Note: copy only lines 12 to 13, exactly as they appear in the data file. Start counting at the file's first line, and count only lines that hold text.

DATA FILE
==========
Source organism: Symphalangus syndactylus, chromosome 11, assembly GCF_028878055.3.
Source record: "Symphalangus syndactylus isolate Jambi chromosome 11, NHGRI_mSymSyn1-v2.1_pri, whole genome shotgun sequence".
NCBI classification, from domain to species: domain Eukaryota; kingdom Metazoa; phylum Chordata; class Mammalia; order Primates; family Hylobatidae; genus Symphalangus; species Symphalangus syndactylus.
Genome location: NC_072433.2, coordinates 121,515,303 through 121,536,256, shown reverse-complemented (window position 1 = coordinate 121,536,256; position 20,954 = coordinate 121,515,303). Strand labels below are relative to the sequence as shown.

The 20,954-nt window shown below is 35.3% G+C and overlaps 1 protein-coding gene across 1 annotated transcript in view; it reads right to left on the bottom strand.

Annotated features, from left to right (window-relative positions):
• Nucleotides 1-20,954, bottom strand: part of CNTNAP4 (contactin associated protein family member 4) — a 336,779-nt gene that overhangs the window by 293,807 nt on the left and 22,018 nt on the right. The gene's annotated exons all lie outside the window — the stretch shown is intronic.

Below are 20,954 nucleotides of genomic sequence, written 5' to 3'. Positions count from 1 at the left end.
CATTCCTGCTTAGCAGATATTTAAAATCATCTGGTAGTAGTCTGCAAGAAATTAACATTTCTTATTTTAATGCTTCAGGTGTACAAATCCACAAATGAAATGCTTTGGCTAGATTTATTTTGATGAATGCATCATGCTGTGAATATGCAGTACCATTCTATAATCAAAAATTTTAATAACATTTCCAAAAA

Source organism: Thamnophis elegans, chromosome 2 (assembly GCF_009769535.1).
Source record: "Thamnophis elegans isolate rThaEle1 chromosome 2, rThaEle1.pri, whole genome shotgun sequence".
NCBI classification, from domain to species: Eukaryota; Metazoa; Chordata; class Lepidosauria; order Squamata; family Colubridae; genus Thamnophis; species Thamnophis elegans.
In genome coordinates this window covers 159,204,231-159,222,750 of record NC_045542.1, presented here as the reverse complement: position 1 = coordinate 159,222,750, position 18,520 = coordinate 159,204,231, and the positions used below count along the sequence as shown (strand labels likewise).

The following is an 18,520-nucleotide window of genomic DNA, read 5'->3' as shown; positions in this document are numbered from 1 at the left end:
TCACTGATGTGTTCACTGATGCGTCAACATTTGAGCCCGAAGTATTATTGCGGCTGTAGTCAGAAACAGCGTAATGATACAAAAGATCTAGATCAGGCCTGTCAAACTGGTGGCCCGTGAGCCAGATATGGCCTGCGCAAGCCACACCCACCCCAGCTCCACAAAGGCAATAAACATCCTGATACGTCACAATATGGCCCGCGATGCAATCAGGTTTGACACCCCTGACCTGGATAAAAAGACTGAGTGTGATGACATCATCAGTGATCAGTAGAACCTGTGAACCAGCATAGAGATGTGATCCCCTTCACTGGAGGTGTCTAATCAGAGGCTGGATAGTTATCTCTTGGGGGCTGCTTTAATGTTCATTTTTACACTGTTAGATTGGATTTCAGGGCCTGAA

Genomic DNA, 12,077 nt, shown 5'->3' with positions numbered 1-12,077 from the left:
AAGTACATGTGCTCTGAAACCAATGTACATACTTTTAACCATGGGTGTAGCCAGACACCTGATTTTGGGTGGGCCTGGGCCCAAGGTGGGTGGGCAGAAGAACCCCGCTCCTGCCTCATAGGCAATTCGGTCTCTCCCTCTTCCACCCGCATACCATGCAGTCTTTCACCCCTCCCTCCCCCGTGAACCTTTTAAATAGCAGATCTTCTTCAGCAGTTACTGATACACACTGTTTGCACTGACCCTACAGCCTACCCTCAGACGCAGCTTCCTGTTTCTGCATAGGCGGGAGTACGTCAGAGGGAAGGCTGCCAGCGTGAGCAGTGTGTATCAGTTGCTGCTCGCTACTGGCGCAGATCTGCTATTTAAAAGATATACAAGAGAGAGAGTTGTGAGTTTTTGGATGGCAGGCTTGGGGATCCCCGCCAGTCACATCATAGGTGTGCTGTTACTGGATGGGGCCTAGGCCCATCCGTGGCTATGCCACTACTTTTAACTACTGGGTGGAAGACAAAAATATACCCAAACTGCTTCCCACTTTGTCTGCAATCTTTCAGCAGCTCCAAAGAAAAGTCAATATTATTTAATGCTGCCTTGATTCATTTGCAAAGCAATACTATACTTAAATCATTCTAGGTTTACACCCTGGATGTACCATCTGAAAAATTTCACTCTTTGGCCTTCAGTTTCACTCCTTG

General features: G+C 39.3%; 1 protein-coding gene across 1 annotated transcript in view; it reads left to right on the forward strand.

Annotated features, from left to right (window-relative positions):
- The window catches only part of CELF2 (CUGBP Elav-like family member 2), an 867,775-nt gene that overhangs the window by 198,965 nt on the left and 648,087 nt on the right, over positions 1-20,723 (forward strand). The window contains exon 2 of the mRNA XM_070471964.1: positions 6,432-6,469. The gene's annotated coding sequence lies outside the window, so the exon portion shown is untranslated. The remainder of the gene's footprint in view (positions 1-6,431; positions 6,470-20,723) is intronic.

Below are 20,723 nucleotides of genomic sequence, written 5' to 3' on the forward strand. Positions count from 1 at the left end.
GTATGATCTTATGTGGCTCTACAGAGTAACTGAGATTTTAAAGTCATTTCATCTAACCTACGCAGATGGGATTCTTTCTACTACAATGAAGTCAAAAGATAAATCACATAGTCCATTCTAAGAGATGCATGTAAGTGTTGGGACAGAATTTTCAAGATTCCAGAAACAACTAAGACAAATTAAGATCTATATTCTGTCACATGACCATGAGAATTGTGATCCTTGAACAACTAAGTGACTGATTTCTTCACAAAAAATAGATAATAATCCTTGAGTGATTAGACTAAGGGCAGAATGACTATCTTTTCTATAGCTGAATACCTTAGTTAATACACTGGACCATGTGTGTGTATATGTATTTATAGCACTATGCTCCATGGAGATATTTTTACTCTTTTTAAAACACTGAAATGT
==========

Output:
NCBI classification, from domain to species: Eukaryota; Metazoa; Chordata; class Lepidosauria; order Squamata; family Colubridae; genus Thamnophis; species Thamnophis elegans.
In genome coordinates this window covers 159,204,231-159,222,750 of record NC_045542.1, presented here as the reverse complement: position 1 = coordinate 159,222,750, position 18,520 = coordinate 159,204,231, and the positions used below count along the sequence as shown (strand labels likewise).